Guest column

Houston expert: Why tech companies can benefit from building an ambassador ecosystem

Tech companies located in Houston should consider creating ambassador programs to leverage the deep bench of talent and experience locally. Photo via Getty Images

Innovation isn't born in a vacuum nor is the adoption of a new technology. Often the broader path to tech disruption is through groundwork and that's a system best laid by a well-connected network.

The urban megaregion that spans from Austin to San Antonio and Houston to Dallas comprises the largest single regional economy in the world. Furthermore, it is projected to expand its population density 65 percent to an astounding 10 million in the next two decades. In recent years, Houston's reputation has earned numerous nods as a growing tech hub, with many local startups employing entrenched talent from the specialized sectors a startup serves — for example, the digitization of oil and gas or maritime shipping.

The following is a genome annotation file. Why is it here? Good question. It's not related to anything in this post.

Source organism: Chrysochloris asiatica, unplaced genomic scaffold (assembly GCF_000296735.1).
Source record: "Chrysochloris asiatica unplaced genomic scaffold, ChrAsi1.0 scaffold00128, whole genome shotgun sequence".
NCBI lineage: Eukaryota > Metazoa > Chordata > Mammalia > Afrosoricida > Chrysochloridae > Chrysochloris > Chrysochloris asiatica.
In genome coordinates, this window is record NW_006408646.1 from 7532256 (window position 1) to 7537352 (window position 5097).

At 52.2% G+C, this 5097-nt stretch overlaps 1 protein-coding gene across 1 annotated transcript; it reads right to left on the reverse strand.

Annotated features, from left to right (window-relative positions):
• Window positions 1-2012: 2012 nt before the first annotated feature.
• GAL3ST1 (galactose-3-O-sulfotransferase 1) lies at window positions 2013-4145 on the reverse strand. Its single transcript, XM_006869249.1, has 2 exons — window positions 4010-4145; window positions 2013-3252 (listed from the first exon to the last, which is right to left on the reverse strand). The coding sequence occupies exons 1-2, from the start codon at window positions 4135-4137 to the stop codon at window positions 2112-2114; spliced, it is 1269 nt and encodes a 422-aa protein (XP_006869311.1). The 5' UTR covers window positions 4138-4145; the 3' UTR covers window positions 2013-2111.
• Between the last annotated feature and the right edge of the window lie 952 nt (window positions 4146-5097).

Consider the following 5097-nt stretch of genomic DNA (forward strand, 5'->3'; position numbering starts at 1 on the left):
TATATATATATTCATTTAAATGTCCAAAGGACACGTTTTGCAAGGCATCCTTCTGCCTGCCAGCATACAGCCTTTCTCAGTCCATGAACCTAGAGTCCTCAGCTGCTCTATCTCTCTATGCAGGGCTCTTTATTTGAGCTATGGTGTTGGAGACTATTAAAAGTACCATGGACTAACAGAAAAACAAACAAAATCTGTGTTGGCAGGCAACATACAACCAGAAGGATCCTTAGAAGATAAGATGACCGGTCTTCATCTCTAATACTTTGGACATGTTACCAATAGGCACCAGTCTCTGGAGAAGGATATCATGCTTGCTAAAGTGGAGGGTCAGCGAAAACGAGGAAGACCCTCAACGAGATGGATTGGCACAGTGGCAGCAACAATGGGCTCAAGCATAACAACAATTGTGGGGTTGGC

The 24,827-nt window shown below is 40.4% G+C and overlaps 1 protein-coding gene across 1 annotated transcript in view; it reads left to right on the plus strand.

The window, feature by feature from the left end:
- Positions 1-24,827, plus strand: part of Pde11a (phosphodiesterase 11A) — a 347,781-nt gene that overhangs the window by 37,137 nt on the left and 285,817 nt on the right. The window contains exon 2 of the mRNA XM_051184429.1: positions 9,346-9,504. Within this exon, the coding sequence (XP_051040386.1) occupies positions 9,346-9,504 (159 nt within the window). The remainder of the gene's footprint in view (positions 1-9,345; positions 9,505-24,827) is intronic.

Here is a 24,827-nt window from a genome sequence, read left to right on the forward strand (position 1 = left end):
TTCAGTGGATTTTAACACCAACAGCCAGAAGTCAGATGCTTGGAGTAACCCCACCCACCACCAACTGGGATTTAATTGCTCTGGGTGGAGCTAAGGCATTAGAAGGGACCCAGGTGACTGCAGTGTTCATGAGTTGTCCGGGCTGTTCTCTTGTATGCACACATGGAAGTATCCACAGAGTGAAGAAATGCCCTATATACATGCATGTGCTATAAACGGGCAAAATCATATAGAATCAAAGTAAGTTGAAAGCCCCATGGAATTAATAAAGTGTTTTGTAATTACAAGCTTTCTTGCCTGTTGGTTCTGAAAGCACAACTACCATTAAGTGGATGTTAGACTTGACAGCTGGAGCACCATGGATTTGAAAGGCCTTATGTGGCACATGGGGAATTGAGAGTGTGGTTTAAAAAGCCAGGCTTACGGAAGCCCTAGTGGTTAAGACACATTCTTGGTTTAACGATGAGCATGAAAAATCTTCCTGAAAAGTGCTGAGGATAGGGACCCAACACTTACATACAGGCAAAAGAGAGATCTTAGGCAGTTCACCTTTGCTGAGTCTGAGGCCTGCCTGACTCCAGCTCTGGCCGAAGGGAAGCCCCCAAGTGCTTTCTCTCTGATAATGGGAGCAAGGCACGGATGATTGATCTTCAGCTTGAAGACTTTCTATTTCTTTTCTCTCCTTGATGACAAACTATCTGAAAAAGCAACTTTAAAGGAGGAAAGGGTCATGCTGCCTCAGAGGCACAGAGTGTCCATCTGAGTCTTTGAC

Invigorated by its depth of industries including energy, the medical complex, transportation, real estate and education, Houston and its nearby economies are home to a vibrant presence of spirited entrepreneurs and tech-focused universities that are expected to keep pace with much anticipated growth. With nearly 3,000 startups and as the hub of major industries including oil and gas, health care and aerospace among others, the cross-pollinating capabilities of the city is nearly unlimited. Tech companies located here should consider creating ambassador programs to leverage the deep bench of talent and experience in Houston, and tap networking capabilities to drive value and adoption of their offerings.